Dear fellow white people:
Enough with the damn $10 cups of juice.
Enough pretending to be dedicated to local, organic, sustainable food when you then turn around and order a glass of can-you-even-still-call-it-juice with lúcuma from Peru, açaí from Brazil, mangosteen from Thailand, spirulina and chlorella from God only knows where, and a whole host of African spices and roots. Some of these juice bars have so many bizarre powders they look like a steampunk apothecary by way of a Kowloon subway station.
The juicing phenomenon (the kind you drink, not the kind you inject) has gotten ridiculous. Three-day juice cleanses that can run tabs of $50 or more per day? That's not a detox program, that's an enema for your wallet.
I bought a beautiful glass of juice this weekend. It had beets, carrots, pineapple, celery and orange in it. It really hit the spot, all eight swigs of it. Of course, because I bought it from a fancy juice bar, it cost $5 for what I estimate was 8 fluid ounces of juice–just slightly larger than a second-grader's Juicy Juice box. Of course, it wasn't made to order: it came out of a case and I was personally reassured it was fresh.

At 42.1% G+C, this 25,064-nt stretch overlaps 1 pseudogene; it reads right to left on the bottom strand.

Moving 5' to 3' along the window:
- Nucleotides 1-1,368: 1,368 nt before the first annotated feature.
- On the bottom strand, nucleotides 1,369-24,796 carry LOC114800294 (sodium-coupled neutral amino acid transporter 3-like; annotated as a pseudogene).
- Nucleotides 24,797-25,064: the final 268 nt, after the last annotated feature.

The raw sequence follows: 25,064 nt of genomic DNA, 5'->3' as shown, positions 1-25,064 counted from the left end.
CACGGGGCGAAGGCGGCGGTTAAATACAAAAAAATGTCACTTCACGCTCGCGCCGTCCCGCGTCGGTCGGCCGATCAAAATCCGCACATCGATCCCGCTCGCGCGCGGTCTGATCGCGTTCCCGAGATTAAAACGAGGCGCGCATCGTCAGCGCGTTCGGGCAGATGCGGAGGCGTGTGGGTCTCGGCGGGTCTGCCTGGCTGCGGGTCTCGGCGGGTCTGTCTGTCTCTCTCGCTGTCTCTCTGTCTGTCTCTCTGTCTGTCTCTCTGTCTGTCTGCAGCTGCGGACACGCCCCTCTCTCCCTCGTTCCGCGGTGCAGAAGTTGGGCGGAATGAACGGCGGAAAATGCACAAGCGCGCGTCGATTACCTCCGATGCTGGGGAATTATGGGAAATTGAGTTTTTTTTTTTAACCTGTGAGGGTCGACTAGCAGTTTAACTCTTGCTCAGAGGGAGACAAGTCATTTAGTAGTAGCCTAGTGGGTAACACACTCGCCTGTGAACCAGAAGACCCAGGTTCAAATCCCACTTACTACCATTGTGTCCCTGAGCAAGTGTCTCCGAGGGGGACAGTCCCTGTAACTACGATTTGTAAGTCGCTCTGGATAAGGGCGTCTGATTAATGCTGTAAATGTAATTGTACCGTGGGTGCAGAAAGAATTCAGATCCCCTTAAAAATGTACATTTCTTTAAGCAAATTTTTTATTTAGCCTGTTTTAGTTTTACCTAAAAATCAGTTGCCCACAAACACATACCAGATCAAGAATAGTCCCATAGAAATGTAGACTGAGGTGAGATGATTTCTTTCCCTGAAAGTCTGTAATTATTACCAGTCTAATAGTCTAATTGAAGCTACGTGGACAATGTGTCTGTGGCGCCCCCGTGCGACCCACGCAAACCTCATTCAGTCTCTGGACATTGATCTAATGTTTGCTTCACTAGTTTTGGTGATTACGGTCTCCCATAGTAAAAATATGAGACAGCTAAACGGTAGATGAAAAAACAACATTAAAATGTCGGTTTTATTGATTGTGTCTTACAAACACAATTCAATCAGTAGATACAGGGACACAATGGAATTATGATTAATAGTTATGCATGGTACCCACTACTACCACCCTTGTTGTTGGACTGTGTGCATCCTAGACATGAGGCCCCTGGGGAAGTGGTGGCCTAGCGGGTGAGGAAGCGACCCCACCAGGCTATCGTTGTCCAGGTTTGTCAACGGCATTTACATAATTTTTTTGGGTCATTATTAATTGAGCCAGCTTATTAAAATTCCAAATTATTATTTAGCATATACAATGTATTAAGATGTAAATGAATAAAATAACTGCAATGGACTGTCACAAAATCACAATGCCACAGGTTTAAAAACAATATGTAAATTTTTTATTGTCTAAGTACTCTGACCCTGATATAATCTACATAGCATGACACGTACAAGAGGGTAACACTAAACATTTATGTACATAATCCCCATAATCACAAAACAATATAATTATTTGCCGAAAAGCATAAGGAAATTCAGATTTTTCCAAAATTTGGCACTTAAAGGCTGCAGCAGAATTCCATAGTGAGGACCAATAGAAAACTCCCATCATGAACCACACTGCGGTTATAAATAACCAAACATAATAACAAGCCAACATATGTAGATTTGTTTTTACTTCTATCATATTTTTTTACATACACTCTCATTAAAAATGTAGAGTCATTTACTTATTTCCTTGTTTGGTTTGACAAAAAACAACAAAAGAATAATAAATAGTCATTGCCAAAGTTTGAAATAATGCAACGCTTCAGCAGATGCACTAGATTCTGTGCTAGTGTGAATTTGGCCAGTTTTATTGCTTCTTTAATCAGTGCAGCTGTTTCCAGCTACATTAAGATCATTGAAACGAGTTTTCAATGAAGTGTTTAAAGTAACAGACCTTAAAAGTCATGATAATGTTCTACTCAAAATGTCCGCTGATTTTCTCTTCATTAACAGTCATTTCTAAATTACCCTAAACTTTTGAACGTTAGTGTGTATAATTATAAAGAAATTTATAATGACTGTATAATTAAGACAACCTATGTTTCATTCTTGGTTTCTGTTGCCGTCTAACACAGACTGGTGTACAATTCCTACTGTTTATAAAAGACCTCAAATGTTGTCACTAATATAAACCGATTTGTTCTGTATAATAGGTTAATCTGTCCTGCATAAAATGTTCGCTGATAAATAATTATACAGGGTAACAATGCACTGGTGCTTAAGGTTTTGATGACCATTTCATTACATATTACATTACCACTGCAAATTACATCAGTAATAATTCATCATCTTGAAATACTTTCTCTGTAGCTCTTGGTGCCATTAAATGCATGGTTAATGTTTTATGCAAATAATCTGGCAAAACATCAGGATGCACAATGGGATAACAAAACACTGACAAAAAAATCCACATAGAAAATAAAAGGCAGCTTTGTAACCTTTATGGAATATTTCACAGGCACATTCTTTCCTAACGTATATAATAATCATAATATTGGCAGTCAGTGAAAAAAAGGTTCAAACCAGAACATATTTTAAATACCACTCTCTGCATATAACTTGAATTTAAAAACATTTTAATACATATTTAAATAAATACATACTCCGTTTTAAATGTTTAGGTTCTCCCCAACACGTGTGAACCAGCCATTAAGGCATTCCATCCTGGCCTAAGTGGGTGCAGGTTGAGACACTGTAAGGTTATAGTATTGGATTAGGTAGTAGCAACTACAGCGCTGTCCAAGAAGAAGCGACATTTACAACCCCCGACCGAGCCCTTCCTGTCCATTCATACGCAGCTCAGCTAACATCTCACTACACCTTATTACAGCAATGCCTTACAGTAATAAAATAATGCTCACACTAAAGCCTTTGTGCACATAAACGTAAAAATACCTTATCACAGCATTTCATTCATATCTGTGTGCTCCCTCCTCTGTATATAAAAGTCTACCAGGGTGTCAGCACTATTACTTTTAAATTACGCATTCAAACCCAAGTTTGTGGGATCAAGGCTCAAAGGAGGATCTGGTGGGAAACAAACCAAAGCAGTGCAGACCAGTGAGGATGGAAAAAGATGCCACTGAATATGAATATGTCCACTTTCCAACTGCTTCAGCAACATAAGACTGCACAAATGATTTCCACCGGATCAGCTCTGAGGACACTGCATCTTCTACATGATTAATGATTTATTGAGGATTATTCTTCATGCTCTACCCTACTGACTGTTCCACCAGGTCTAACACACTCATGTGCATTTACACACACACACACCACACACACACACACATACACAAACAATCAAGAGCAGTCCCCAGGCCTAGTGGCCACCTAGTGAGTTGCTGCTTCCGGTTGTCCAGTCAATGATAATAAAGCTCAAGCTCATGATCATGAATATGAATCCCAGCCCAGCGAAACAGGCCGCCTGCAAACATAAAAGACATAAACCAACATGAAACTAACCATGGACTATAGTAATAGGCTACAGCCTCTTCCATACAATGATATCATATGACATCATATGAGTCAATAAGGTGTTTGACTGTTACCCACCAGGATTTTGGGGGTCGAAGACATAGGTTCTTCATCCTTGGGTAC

I bought another beautiful glass of juice this morning. It had beets, carrots, celery and orange in it, though no pineapple. I didn't have to worry about whether it was fresh, because the lady who owned the juice bar took out beets, carrots, celery, and oranges and juiced it right there in front of me. Of course, she called it a vampiro, because I was standing in one of the dozens, if not hundreds, of places that sell juice to a chiefly Latino clientele. The difference? This juice, which came in a 24-ounce cup (with ice), cost $3.65.
If you're going to juice and you don't have the machinery at home to do it, the place to start is the juice bars of Anaheim, Santa Ana, Orange and Garden Grove–and while we're at it, Little Saigon has plenty of places for fresh fruit and juice too. The one near my house is called Brianna's; right across State College is another one called Natural. They're absolutely everywhere in central Orange County and even down in Lake Forest: just look for the telltale sign that says "JUGOS NATURALES". When in doubt, check the local Latino supermarket: many of them have juice counters that rival Whole Foods, at half the price or less.
Most of them sell all sorts of good things to eat, too: biónicos and escamochas and their relatives, chopped fresh fruit topped with your choice of cottage cheese or homemade yogurt cream, with granola and coconut and raisins; many of them sell ezquites, corn chopped off the cob and dressed with your choice of toppings, from crema to lime and chile powder. Brianna's even sells a vegetable cup that has shredded beets and carrots and cucumbers in it. You can buy a huge bowl of fruit with lime and chile powder on Fourth Street of downtown Santa Ana for $6.
Is it really worth three times as much money to be surrounded almost exclusively by people who look like you?
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